Cardiff’s historic covered arcades have, in the past, been home to the world’s first record shop and oldest sarsaparilla bar. These days they’re a great destination for digital nomads. One’s full? There’s always another nearby. Try Uncommon Ground Coffee Roastery, in the Royal Arcade, the oldest in the city, or have a browse through alternative shopping centre the Castle Emporium, set in a two-storey 1920s former cinema, where you can have a haircut, admire contemporary art and then get a coffee before settling down to work. Outdoors, there’s nowhere nicer than Bute Park and Arboretum. The extensive grounds, in the shadow of the imposing city centre castle, are home to three cafes and have good wifi access.

Portsmouth, Hampshire

The lively city of Portsmouth, on the River Solent, is home to the fascinating Portsmouth Historic Dockyard, which has recently added an interactive gallery to its content centred around HMS Victory, the Royal Navy’s most famous warship, and the wreck of Henry VIII’s 16th-century flagship vessel, the Mary Rose. The city has plenty of great work/leisure spaces too – take the excellent Garage Lounge, converted from an old tyre workshop into a light-filled coffee lounge whose pile-’em-high approach to pancake stacks is just one of its many charms.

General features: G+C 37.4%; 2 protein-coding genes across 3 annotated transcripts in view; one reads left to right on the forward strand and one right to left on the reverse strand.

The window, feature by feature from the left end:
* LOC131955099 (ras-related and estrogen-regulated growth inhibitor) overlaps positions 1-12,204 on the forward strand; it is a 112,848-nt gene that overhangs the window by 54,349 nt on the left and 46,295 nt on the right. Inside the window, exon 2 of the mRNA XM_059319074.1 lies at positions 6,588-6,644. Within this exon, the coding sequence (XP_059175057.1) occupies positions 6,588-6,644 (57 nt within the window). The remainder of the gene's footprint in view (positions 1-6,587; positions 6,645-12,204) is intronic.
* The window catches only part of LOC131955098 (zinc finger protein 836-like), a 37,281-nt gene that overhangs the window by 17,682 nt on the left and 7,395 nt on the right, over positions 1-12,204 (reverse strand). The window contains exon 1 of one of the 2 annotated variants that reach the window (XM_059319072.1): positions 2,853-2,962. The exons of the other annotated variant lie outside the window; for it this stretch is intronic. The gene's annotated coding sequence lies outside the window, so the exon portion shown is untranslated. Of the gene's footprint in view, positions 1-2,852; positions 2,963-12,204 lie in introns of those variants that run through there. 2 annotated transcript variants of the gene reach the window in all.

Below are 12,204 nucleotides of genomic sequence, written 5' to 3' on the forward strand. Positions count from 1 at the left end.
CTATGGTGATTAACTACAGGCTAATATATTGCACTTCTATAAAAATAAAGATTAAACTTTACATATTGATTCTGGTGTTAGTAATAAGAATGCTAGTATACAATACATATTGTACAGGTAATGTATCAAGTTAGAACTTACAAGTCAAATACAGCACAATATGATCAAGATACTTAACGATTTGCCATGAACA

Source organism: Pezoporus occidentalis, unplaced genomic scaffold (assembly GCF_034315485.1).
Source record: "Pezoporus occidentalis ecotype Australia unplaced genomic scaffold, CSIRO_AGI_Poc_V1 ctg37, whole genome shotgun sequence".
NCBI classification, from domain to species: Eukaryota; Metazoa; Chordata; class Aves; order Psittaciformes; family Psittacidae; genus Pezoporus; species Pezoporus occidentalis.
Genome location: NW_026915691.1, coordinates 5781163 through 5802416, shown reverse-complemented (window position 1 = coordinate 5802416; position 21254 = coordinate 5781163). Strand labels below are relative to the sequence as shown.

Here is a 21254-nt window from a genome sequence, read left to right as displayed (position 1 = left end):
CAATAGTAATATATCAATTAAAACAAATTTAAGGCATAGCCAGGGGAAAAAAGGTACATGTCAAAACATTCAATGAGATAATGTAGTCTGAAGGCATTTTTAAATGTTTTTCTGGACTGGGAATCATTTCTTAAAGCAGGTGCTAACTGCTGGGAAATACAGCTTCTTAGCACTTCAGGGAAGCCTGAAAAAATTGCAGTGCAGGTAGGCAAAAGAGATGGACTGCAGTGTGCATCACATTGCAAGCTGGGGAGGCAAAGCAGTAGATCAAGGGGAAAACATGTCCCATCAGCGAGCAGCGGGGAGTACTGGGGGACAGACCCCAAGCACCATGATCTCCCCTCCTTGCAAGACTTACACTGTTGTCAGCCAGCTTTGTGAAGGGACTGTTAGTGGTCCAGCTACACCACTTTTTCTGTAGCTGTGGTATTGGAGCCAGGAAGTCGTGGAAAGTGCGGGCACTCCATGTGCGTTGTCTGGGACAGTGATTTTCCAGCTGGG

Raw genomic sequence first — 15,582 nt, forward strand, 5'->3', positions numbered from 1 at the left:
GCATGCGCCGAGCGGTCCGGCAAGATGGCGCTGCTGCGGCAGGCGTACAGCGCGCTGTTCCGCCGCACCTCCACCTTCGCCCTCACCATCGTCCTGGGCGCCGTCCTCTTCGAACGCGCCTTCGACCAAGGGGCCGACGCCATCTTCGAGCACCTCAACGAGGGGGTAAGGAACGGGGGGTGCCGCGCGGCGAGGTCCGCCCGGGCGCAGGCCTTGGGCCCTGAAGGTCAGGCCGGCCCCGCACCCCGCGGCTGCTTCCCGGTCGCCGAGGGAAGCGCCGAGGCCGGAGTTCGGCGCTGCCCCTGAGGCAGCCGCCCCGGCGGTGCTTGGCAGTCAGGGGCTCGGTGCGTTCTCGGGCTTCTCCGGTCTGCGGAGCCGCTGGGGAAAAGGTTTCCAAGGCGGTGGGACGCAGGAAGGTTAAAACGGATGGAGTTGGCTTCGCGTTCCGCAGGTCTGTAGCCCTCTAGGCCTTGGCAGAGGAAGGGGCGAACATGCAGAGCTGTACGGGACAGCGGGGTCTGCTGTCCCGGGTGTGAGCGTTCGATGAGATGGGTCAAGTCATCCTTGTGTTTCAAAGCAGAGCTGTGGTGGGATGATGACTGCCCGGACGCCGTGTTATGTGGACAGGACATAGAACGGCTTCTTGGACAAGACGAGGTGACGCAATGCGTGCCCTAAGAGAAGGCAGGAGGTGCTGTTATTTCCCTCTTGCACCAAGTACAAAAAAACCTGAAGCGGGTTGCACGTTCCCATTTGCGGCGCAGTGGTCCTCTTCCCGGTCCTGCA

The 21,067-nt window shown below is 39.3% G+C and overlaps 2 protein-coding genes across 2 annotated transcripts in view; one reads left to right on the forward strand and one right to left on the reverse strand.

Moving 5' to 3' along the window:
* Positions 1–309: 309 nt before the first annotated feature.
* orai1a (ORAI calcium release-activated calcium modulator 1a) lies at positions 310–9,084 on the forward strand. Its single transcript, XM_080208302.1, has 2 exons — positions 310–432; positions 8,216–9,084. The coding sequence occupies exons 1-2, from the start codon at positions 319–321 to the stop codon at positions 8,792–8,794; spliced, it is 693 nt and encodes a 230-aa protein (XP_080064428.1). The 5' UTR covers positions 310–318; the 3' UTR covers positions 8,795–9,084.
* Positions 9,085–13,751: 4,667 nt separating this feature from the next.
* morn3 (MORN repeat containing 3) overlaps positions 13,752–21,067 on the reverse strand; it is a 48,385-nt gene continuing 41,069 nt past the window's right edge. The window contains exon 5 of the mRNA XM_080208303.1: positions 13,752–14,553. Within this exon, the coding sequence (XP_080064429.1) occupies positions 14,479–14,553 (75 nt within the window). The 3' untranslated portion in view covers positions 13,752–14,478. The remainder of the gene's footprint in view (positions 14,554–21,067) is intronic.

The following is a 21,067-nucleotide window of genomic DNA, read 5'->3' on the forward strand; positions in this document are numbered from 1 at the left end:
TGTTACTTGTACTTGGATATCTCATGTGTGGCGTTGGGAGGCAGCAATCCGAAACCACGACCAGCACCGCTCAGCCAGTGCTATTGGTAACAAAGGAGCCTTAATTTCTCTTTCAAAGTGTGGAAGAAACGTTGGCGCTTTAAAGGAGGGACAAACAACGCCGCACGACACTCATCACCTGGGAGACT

Portsmouth Historic Dockyard is home to the Royal Navys most famous ship, HMS Victory
 You might not get any work done on the upper gun deck, but the modern cafe is a great space for digital nomads with an interest in history